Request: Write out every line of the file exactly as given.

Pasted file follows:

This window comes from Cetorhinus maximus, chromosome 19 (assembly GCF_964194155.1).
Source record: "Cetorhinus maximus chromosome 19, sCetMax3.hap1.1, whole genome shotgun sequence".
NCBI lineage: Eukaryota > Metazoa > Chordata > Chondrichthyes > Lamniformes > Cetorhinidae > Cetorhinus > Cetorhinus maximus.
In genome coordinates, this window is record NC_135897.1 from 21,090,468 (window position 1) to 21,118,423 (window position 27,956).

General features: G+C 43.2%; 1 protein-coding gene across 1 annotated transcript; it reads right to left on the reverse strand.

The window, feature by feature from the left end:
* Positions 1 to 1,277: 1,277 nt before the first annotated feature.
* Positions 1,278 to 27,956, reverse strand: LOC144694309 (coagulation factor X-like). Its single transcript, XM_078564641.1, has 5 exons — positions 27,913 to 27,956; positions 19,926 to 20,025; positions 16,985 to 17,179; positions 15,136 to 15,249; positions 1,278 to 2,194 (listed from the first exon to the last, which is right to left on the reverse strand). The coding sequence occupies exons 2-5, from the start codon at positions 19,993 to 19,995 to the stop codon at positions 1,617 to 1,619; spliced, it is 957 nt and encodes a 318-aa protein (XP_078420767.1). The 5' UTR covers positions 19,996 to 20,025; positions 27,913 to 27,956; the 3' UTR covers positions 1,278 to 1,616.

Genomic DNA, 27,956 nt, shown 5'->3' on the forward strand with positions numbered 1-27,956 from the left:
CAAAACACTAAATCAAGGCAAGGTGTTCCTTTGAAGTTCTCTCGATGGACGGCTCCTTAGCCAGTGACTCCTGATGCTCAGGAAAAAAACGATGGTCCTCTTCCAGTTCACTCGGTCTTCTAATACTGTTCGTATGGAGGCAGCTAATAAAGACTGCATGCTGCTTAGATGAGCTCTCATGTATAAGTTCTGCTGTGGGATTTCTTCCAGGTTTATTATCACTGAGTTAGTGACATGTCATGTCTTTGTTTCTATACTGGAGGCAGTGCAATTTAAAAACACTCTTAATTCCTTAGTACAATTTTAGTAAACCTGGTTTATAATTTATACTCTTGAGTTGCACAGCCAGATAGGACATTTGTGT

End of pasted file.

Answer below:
This window comes from Cetorhinus maximus, chromosome 19 (assembly GCF_964194155.1).
Source record: "Cetorhinus maximus chromosome 19, sCetMax3.hap1.1, whole genome shotgun sequence".
NCBI lineage: Eukaryota > Metazoa > Chordata > Chondrichthyes > Lamniformes > Cetorhinidae > Cetorhinus > Cetorhinus maximus.
In genome coordinates, this window is record NC_135897.1 from 21,090,468 (window position 1) to 21,118,423 (window position 27,956).

General features: G+C 43.2%; 1 protein-coding gene across 1 annotated transcript; it reads right to left on the reverse strand.

The window, feature by feature from the left end:
* Positions 1 to 1,277: 1,277 nt before the first annotated feature.
* Positions 1,278 to 27,956, reverse strand: LOC144694309 (coagulation factor X-like). Its single transcript, XM_078564641.1, has 5 exons — positions 27,913 to 27,956; positions 19,926 to 20,025; positions 16,985 to 17,179; positions 15,136 to 15,249; positions 1,278 to 2,194 (listed from the first exon to the last, which is right to left on the reverse strand). The coding sequence occupies exons 2-5, from the start codon at positions 19,993 to 19,995 to the stop codon at positions 1,617 to 1,619; spliced, it is 957 nt and encodes a 318-aa protein (XP_078420767.1). The 5' UTR covers positions 19,996 to 20,025; positions 27,913 to 27,956; the 3' UTR covers positions 1,278 to 1,616.

Genomic DNA, 27,956 nt, shown 5'->3' on the forward strand with positions numbered 1-27,956 from the left:
CAAAACACTAAATCAAGGCAAGGTGTTCCTTTGAAGTTCTCTCGATGGACGGCTCCTTAGCCAGTGACTCCTGATGCTCAGGAAAAAAACGATGGTCCTCTTCCAGTTCACTCGGTCTTCTAATACTGTTCGTATGGAGGCAGCTAATAAAGACTGCATGCTGCTTAGATGAGCTCTCATGTATAAGTTCTGCTGTGGGATTTCTTCCAGGTTTATTATCACTGAGTTAGTGACATGTCATGTCTTTGTTTCTATACTGGAGGCAGTGCAATTTAAAAACACTCTTAATTCCTTAGTACAATTTTAGTAAACCTGGTTTATAATTTATACTCTTGAGTTGCACAGCCAGATAGGACATTTGTGT